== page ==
The University of Central Florida announced last week that it is suspending most fraternity and sorority activities while an investigation proceeds into two Greek groups for alleged violation of rules against hazing and alcohol abuse, The Orlando Sentinel reported. Many students in the fraternity and sorority systems are complaining about the move, but university officials said it was necessary to send a message. In the last three years, the university has found violations of hazing rules three times and of alcohol rules 13 times.

Monday, February 25, 2013 - 4:27am

The University of Pennsylvania will this week announce major gifts to support a new international strategy for the institution, The Philadelphia Inquirer reported. Penn plans to create a "world house" in 2015 through which world leaders and Penn faculty members will work to tackle major global problems. Each year, a new problem will be selected. While Penn does not plan to start branch campuses abroad, it is preparing to open a center in China for a range of activities, including faculty research and interviewing applicants.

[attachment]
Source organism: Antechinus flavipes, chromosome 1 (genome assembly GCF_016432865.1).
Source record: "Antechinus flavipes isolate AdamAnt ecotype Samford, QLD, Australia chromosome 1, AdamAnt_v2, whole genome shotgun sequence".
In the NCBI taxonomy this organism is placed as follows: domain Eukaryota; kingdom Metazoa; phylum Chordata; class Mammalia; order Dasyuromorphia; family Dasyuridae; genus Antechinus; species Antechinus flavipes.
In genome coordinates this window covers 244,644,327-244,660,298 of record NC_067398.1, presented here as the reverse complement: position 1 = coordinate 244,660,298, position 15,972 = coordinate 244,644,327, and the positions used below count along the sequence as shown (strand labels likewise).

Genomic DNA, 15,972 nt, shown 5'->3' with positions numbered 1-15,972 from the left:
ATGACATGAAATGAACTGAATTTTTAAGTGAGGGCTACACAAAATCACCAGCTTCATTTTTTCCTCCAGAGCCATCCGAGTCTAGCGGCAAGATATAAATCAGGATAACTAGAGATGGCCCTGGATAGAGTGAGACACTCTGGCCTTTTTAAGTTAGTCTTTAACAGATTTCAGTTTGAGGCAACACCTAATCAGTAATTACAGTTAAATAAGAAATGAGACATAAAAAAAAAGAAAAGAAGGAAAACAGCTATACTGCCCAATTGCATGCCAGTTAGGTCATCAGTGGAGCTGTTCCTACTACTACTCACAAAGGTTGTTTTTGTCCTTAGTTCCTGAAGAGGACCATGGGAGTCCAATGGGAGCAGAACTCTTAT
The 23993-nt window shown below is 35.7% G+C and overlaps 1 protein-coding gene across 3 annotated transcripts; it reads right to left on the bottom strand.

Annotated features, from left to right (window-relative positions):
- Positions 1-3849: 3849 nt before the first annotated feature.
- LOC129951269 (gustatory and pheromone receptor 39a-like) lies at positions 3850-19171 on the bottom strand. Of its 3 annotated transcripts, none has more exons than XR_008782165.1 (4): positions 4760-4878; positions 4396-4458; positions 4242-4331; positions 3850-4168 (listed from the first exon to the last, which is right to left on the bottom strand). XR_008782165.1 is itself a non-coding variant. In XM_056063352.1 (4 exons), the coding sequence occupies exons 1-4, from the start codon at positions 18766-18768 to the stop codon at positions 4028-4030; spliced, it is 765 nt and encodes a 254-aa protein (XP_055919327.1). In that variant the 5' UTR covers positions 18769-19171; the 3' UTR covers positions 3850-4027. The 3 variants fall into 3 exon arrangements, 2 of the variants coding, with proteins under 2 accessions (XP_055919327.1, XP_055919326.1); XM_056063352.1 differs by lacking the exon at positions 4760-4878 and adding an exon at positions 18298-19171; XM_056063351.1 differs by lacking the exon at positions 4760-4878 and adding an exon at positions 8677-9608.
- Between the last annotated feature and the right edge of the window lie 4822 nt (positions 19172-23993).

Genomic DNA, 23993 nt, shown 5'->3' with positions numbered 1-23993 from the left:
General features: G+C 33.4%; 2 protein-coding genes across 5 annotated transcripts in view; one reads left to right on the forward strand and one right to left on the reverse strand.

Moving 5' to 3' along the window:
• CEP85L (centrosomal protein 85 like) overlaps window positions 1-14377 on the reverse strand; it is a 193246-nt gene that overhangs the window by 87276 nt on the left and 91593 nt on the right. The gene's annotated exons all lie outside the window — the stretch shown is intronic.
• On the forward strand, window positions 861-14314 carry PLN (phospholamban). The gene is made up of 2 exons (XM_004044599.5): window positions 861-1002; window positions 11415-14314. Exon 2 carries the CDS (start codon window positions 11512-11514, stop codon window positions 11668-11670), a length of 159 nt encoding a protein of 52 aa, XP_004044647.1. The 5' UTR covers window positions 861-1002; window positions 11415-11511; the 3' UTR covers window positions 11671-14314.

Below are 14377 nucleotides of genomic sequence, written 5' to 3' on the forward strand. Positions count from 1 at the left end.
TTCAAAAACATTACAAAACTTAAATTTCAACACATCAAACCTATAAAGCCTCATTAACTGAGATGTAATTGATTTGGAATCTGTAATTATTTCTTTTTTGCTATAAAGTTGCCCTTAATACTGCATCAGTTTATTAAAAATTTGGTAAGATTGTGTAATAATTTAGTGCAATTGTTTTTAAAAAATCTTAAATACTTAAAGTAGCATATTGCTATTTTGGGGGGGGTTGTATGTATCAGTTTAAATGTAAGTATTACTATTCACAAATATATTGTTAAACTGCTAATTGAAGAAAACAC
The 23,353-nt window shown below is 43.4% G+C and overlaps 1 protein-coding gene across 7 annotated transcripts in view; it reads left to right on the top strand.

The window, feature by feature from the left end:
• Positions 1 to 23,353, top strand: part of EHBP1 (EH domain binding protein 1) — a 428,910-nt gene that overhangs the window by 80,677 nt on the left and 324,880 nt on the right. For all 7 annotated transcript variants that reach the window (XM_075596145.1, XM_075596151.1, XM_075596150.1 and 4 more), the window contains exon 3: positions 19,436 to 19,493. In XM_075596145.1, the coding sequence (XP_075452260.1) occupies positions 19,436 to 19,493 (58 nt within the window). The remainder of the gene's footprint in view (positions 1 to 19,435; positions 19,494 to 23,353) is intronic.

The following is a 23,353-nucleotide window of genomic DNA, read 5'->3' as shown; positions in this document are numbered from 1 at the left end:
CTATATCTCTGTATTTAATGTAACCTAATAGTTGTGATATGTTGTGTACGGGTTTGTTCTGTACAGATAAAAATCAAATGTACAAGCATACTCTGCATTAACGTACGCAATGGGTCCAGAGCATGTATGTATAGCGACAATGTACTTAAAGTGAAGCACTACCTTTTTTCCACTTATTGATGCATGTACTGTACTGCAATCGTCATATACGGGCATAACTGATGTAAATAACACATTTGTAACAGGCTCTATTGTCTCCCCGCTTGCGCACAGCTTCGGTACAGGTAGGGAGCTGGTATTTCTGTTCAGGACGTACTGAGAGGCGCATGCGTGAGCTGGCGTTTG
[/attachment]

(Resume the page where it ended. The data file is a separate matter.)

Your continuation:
Monday, February 25, 2013 - 3:00am

Lincoln Memorial University last week told 13 faculty members, one of whom had taught at the university for 18 years, that their contracts would not be renewed after this academic year, The Knoxville News Sentinel reported. The job cuts are being made because of projected decreases in enrollment next year. The university's graduate education programs have enrolled many students from Georgia -- educators eligible for raises if they complete certain degrees. Georgia has changed its rules such that completing the programs at Lincoln Memorial will no longer make people eligible for raises. Lincoln Memorial does not have tenure, so faculty members work on year-to-year contracts.

 

Monday, February 25, 2013 - 3:00am

Emory University had hoped to highlights its library's ties to the civil rights movement on Friday at a reception to mark the opening of an exhibit of papers housed at the library from the Southern Christian Leadership Conference. But students -- still angry over President James Wagner's essay suggesting that the Constitution's three-fifths compromise was a model for dealing with disagreements -- saw an opportunity to protest. As guests arrived at the reception, they had to walk by students standing in silence, holding signs that said “We are Emory,” “We are sorry,” “I deserve 5/5 respect,” “Ethics is not a brand" and "This is 5/5 outrageous," Atlanta Magazine reported.